Sometime between writing the Discourse (ca. 1639–1641) and the Law of Nature (ca. 1668–1670) Hale’s religious perspective underwent a shift in the direction of Arminianism away from the Calvinism of his youth…In a manuscript likely written in the late 1650s, Hale still affirmed the traditionally Calvinist belief that the light of nature is insufficient for salvation. But after the Restoration he moved toward an Arminian soteriology which understood the gospel of the new covenant as offering forgiveness of sins by a condition of imperfect, sincere obedience. He also came to affirm the view, commonly associated with Arminianism, that virtuous pagans could be saved through obedience to the natural law (discussed below). In the last years of his life Hale professed that “Points controverted between the Arminians and Calvinists” regarding God’s decrees, his influence on the human will, the resistibility of grace, and so forth were impossible to determine and of “inconsiderable moment.” …Whether or not Hale changed his mind in the last year of his life, the soteriology present in his Law of Nature is clearly representative of his Arminian turn.

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property and practical reasonAt Public Discourse, Samuel Gregg (Acton’s director of research) discusses Adam Macleod’s Property and Practical Reason, which Gregg says attempts to rethink this key element of economic liberty and renews “the manner in which natural law scholars have traditionally addressed this topic.”

Gregg first outlines classical reflections on natural law. Then, he offers what he sees as Macleod’s insights:

In addition to drawing on new natural law theory (of which he provides one of the most accessible explanations that I’ve read), MacLeod is attentive to other exponents of pluralist non-paternalistic perfectionist accounts of law, such as the liberal legal theorist Joseph Raz. MacLeod’s core thesis is summarized concisely in the second sentence of the book’s introduction: “institutions of private ownership are justified, and in many communities are required, by a basic moral principle. That principle is equal respect for human beings as agents of practical reason.”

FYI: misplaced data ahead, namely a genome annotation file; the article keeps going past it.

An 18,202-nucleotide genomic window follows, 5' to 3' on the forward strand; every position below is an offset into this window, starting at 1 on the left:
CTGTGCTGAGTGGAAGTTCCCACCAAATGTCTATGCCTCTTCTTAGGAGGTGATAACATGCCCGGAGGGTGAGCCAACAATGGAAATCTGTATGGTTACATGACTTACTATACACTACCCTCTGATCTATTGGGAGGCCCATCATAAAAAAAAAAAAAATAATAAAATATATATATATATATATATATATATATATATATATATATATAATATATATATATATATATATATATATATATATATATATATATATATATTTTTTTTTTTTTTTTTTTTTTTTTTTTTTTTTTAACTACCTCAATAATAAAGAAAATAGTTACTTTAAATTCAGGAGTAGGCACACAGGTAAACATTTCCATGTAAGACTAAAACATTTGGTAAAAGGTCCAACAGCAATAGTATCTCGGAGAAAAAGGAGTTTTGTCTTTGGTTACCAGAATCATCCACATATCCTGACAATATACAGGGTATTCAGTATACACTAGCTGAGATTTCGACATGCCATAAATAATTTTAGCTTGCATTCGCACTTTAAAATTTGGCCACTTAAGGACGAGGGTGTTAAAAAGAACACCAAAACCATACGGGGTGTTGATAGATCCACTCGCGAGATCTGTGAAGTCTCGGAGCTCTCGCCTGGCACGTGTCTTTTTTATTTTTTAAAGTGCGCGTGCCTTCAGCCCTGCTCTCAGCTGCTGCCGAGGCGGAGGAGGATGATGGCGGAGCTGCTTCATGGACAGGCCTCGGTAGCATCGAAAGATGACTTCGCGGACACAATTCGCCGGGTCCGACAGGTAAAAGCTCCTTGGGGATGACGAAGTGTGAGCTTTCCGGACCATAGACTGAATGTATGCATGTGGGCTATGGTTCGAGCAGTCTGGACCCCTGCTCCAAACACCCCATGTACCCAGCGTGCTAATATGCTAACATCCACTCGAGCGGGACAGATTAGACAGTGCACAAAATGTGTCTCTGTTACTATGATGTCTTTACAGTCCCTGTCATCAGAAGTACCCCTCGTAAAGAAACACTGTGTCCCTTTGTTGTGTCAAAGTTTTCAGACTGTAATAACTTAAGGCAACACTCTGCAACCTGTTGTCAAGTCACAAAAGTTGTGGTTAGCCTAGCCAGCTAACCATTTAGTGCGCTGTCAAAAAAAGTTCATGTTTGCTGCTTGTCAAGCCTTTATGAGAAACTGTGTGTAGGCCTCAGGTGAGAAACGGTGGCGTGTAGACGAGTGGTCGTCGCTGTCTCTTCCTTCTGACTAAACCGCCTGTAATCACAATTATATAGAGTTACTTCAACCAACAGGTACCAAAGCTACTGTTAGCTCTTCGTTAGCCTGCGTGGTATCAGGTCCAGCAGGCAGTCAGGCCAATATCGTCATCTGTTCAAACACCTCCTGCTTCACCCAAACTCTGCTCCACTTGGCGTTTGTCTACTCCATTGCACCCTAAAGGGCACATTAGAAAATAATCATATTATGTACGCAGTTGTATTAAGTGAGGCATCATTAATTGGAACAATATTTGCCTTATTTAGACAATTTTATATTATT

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Mary Wollstonecraft

Mary Wollstonecraft

Most of us associate the words “I have a dream” with the iconic speech of Martin Luther King, Jr. But there was a woman, nearly 200 years earlier, who wrote of her own impassioned dreams of liberty.

Mary Wollstonecraft was born in 1759 in England and championed social and educational equality for women. The daughter of a farmer, Wollstonecraft came to debate the likes of Edmund Burke regarding natural law, revolution and individual liberty.

What is intriguing about Wollstonecraft is that she continued the discussion in this later book in order to apply for the first time these ideas about individual liberty to women as well as men. Having established this to be the case to her satisfaction she then asked the further question why were women in the subordinate position they were in vis-à-vis men? Her answer was that they were held in this position by a combination of force (laws which discriminated against them in terms of property ownership, education, and marriage) and established opinion regarding the proper role of women in the home and in society. Her solution was to equalize women before the law and to encourage parents to devote the same effort in educating their daughters as they did their sons.